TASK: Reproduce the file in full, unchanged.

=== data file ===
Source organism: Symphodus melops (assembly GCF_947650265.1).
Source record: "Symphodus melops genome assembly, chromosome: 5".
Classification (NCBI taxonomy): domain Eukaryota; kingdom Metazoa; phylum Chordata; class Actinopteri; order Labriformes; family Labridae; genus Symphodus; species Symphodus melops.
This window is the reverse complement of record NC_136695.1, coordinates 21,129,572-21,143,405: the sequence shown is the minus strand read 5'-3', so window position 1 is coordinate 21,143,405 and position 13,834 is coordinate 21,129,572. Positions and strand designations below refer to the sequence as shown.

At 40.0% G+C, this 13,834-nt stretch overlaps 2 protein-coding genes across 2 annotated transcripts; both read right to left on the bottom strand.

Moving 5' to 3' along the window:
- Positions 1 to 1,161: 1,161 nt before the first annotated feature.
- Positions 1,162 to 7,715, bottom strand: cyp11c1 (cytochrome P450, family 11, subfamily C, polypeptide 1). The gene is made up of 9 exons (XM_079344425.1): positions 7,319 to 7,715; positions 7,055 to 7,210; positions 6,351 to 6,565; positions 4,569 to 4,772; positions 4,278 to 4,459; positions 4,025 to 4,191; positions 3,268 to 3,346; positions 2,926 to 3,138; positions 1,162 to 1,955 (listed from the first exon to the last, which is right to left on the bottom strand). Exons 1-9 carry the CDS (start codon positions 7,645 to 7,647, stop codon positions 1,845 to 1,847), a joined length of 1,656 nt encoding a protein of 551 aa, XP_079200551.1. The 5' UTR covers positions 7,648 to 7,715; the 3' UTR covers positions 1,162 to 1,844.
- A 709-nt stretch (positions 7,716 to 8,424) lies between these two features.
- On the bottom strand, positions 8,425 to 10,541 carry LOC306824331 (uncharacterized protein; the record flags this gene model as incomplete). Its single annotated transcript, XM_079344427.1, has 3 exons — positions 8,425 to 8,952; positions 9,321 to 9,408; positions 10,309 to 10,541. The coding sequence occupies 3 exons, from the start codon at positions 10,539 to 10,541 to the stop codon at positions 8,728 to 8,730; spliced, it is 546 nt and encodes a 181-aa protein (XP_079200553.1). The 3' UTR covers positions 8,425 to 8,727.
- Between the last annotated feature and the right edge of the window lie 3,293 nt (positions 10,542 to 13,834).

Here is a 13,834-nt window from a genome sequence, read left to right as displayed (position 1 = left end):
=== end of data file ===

Source organism: Symphodus melops (assembly GCF_947650265.1).
Source record: "Symphodus melops genome assembly, chromosome: 5".
Classification (NCBI taxonomy): domain Eukaryota; kingdom Metazoa; phylum Chordata; class Actinopteri; order Labriformes; family Labridae; genus Symphodus; species Symphodus melops.
This window is the reverse complement of record NC_136695.1, coordinates 21,129,572-21,143,405: the sequence shown is the minus strand read 5'-3', so window position 1 is coordinate 21,143,405 and position 13,834 is coordinate 21,129,572. Positions and strand designations below refer to the sequence as shown.

At 40.0% G+C, this 13,834-nt stretch overlaps 2 protein-coding genes across 2 annotated transcripts; both read right to left on the bottom strand.

Moving 5' to 3' along the window:
- Positions 1 to 1,161: 1,161 nt before the first annotated feature.
- Positions 1,162 to 7,715, bottom strand: cyp11c1 (cytochrome P450, family 11, subfamily C, polypeptide 1). The gene is made up of 9 exons (XM_079344425.1): positions 7,319 to 7,715; positions 7,055 to 7,210; positions 6,351 to 6,565; positions 4,569 to 4,772; positions 4,278 to 4,459; positions 4,025 to 4,191; positions 3,268 to 3,346; positions 2,926 to 3,138; positions 1,162 to 1,955 (listed from the first exon to the last, which is right to left on the bottom strand). Exons 1-9 carry the CDS (start codon positions 7,645 to 7,647, stop codon positions 1,845 to 1,847), a joined length of 1,656 nt encoding a protein of 551 aa, XP_079200551.1. The 5' UTR covers positions 7,648 to 7,715; the 3' UTR covers positions 1,162 to 1,844.
- A 709-nt stretch (positions 7,716 to 8,424) lies between these two features.
- On the bottom strand, positions 8,425 to 10,541 carry LOC306824331 (uncharacterized protein; the record flags this gene model as incomplete). Its single annotated transcript, XM_079344427.1, has 3 exons — positions 8,425 to 8,952; positions 9,321 to 9,408; positions 10,309 to 10,541. The coding sequence occupies 3 exons, from the start codon at positions 10,539 to 10,541 to the stop codon at positions 8,728 to 8,730; spliced, it is 546 nt and encodes a 181-aa protein (XP_079200553.1). The 3' UTR covers positions 8,425 to 8,727.
- Between the last annotated feature and the right edge of the window lie 3,293 nt (positions 10,542 to 13,834).

Here is a 13,834-nt window from a genome sequence, read left to right as displayed (position 1 = left end):